In my last post, Tour Kauai via Helicopter as well as a recent summer post Outdoor Adventure Travel in Minneapolis, I have noticed that the mode of transportation you use and the speed of your travel dramatically affect your perspective of a place and experience. Through my helicopter ride on Kauai last week, I was able to view places inaccessible by car or boat. However, I was not up close and personal nor taking my time to truly smell, hear, taste, and experience some of Kauai’s beauty.

This week, I took the speed of traveling in Kauai to a paddle my paddle pace with the Wailua Kayak and Hike Adventure. Having passed the Wailua River by car and helicopter, I admired the valley’s beauty. Now, it was my opportunity in a small group to slowly explore the Wailua River, the only navigable in all of Hawaii. Plus as an extra bonus, I would be able to stretch my legs with a nature hike to a special lunch picnic at a waterfall and pool.

After meeting the group members, as the only single, I was given my own kayak, which meant that I would have more flexibility in the pace of the trip, but also, that I would be the only paddler. As a side note, the guide did offer to share his kayak with me so we would tandem, but I declined.

Wailua River Kayak Adventure with Ms Traveling PantsAfter some general instruction and local jokes, our guide, Jamie, suited us up for a perfect combination of kayaking, hiking, and swimming. From his explanation, I learned that Wailua means two rivers or two sources of water in Hawaiian. This stems from the fact that the river has two forks both coming from the Wai’ale’ale Crater on Kauai. I also knew that this particular locale on Kauai just so happens to be the wettest place on earth. I researched this after last summer in Juneau. I couldn’t believe that there was a wetter place on earth than the Ketchikan-Juneau corridor. Man, it’s wet up there.

The trip winded up the Wailua River. We passed other leisure and adventure seekers both in kayaks and paddleboards; however, it is by no means a busy river. There were a couple of tour boats that take visitors out to the Fern Grotto, a wonderful natural beauty and very popular wedding site, but the entirety of the trip was very pleasant, relaxing, and at an appropriate Hawaiian island pace.

Exploring the tunnels of the Wailua River by Ms Traveling PantsAfter roughly an hour, we took a right to a smaller fork in the river and then through a tunnel of Hua trees (Sea Hibiscus) to our parking spot for our hiking portion of the trip and a picnic lunch at a waterfall and pool called Secret Falls.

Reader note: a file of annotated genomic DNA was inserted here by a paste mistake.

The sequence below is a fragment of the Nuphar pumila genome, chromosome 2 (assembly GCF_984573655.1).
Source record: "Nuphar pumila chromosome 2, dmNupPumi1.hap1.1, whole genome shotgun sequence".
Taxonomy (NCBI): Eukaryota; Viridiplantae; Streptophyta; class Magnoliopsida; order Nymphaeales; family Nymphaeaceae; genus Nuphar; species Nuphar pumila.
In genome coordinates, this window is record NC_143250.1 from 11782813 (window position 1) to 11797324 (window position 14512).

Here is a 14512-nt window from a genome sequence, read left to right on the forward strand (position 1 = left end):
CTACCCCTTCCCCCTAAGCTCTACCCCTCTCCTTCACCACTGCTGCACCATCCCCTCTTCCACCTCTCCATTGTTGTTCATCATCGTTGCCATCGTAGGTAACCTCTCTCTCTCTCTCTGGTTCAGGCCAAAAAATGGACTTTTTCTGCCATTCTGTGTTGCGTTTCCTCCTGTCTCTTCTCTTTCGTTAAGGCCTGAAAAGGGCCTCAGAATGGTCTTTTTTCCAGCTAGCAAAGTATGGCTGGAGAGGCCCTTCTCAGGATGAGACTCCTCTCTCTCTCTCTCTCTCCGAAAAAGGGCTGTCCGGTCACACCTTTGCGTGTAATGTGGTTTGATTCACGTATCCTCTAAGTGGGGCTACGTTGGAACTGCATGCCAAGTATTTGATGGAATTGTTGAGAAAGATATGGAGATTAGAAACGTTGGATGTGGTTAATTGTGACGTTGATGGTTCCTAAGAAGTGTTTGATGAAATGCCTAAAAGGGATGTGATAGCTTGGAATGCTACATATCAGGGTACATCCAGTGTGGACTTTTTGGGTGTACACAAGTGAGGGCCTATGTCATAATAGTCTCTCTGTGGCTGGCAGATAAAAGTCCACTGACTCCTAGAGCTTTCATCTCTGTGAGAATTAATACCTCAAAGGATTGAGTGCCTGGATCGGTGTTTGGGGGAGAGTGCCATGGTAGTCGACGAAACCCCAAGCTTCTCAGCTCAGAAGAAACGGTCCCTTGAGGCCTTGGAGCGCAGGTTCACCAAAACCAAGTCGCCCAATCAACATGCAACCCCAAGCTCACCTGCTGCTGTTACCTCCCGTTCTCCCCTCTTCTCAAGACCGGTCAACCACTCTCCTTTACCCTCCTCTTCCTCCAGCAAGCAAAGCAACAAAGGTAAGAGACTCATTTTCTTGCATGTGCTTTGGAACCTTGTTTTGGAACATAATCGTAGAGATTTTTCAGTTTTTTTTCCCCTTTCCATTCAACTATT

During the hike, like all hikes in Kauai, the terrain was a bit challenging and wet. In general, the trail is moderately difficult, but with moist conditions the tree roots, leaves, and rocks that are present are definitely obstacles. I trod lightly and carefully. I brought extra hiking shoes with me that had great grips. It would be foolish and dangerous to do this hike in anything that wasn’t at least a tennis shoe, hiking trail shoe, or other waterproof shoes with great support and tread. However, with my cautious speed, I was able to notice the beautiful sea hibiscus flowers, walking trees with there multi-foot trucks, and the numerous awapuhi plants, made famous by Paul Mitchell and his shampoo, but discovered and brought to Hawaii by the Polynesians.

Secret Falls Wailua River KauaiAfter a short hike, we climbed across slippery rocks to arrive at the top of a hill. By looking straight across and down, we saw Secret Falls, a 100-foot waterfall and pool. This was an ideal lunch and break from kayaking and hiking. I went straight for a dip in the pool to cool off. I jumped in with my shoes on as the bottom of the pool was rocky; plus, I needed to wash my tennis shoes. The water was a bit chilly, but a necessary refresher mid-day.

The picnic spot couldn’t have been pre-ordered better. It isn’t everyday that you can say that you ate fresh pineapple while being surrounded by a tropical waterfall and lush landscape. And, it fueled our hike back to the kayaks. The trip via kayak was a bit of a challenge. Although going down river, we were going against ocean winds. It was certainly hard work getting back to the Wailua Marina, but doable, making progress every stroke.

If you are in Kauai, you must kayak. The Wailua is a breathtaking river and valley. The combination of kayaking, hiking, and swimming a bit made it a total-encompassing half-day adventure and worth repeating. If you find yourself elsewhere, I would recommend trying different paces and modes of transportation. Just do it, to see how it changes your view of your destination and/or experience.

Stay up-to-date on more travel stories and tips from Kauai, Cuba, Minneapolis, Quebec, Finger Lakes, Berkshires, Western Wisconsin, and more by connecting with me on FacebookTwitter, Google+, and YouTube. Please send me your comments about this aloha post and your personal travels to Kauai. I’d love to hear from fellow adventureros and wanderlusters. Mahalo.

Here’s to more good times and good stories.

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